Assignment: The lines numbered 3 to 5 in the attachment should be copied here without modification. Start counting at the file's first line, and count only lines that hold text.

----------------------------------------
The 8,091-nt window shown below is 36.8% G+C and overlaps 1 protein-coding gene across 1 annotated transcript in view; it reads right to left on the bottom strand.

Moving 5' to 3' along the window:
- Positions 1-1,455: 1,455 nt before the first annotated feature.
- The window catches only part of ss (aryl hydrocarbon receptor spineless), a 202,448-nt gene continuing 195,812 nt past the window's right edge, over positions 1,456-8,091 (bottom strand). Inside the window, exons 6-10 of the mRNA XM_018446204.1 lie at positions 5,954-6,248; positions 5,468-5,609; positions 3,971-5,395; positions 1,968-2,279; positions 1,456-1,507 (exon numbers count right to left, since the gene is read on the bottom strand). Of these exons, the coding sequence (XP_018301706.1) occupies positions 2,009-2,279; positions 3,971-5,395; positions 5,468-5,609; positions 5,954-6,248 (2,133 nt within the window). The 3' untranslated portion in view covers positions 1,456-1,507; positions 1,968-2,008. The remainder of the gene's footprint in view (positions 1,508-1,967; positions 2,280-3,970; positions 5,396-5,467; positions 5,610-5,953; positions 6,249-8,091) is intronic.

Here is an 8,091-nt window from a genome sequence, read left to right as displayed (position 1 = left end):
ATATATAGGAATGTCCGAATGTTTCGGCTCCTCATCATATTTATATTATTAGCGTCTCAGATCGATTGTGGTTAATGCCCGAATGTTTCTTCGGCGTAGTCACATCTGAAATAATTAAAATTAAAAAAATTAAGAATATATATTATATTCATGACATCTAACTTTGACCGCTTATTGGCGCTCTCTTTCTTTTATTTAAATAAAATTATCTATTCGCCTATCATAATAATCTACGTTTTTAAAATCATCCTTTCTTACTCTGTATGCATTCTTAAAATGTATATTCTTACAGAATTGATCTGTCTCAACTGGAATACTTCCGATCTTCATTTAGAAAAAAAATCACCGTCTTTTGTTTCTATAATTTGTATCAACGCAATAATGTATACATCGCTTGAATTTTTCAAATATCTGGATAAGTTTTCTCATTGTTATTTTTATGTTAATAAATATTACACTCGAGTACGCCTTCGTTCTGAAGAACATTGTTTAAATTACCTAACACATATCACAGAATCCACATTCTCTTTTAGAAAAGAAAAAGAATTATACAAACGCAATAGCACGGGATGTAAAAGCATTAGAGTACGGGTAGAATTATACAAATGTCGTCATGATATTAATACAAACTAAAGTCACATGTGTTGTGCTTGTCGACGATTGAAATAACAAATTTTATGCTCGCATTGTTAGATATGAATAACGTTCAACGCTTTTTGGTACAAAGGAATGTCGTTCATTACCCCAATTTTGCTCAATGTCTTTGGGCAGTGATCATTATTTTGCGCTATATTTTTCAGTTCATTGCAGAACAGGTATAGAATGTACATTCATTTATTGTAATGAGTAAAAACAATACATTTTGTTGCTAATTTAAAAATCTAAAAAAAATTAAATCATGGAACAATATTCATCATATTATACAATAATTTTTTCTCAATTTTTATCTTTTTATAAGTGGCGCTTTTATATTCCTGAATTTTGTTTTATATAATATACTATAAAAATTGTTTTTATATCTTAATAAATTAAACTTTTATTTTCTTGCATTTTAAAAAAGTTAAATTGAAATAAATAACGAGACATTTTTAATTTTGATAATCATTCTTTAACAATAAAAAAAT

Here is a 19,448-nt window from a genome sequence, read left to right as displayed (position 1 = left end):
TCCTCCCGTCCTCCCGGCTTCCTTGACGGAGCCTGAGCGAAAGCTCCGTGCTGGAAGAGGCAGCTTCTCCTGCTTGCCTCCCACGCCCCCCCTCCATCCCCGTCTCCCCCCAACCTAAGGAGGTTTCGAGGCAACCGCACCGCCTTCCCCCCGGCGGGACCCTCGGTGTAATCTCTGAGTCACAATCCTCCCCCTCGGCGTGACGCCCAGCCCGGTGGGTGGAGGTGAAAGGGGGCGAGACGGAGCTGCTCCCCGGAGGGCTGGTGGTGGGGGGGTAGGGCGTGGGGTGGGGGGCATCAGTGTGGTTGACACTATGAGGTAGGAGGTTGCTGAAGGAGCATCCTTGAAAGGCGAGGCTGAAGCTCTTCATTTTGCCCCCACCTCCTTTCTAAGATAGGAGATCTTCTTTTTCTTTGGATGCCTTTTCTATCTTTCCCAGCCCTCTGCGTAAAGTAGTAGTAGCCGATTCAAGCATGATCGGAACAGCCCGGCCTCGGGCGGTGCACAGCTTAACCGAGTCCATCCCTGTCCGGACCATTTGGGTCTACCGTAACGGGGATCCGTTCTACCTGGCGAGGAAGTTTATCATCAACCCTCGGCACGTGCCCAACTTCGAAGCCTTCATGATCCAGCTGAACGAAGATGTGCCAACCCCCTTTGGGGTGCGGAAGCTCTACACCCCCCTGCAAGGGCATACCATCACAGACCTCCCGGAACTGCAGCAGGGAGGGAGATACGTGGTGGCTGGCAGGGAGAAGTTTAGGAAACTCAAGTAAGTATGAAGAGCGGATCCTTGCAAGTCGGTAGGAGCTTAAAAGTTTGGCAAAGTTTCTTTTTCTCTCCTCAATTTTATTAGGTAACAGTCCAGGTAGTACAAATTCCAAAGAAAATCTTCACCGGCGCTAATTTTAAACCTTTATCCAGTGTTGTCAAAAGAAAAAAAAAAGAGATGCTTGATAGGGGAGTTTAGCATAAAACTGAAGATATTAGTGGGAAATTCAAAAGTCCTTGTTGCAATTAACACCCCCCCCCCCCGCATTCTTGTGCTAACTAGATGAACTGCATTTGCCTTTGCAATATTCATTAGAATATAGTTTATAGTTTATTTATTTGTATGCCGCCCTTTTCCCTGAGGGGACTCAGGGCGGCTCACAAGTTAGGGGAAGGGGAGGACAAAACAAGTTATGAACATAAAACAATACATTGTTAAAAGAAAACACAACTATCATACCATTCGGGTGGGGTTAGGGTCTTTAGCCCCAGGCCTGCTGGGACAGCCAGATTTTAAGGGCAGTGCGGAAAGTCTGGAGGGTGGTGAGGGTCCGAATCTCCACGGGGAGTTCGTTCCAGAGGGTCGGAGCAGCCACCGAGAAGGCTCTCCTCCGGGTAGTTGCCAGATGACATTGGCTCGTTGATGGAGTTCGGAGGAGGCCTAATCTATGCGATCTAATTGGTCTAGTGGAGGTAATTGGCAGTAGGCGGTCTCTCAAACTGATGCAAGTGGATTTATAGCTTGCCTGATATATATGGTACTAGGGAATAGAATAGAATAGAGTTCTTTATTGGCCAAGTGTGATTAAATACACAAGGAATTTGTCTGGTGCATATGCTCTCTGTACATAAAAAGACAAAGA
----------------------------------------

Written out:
- Positions 1-1,455: 1,455 nt before the first annotated feature.
- The window catches only part of ss (aryl hydrocarbon receptor spineless), a 202,448-nt gene continuing 195,812 nt past the window's right edge, over positions 1,456-8,091 (bottom strand). Inside the window, exons 6-10 of the mRNA XM_018446204.1 lie at positions 5,954-6,248; positions 5,468-5,609; positions 3,971-5,395; positions 1,968-2,279; positions 1,456-1,507 (exon numbers count right to left, since the gene is read on the bottom strand). Of these exons, the coding sequence (XP_018301706.1) occupies positions 2,009-2,279; positions 3,971-5,395; positions 5,468-5,609; positions 5,954-6,248 (2,133 nt within the window). The 3' untranslated portion in view covers positions 1,456-1,507; positions 1,968-2,008. The remainder of the gene's footprint in view (positions 1,508-1,967; positions 2,280-3,970; positions 5,396-5,467; positions 5,610-5,953; positions 6,249-8,091) is intronic.

Here is an 8,091-nt window from a genome sequence, read left to right as displayed (position 1 = left end):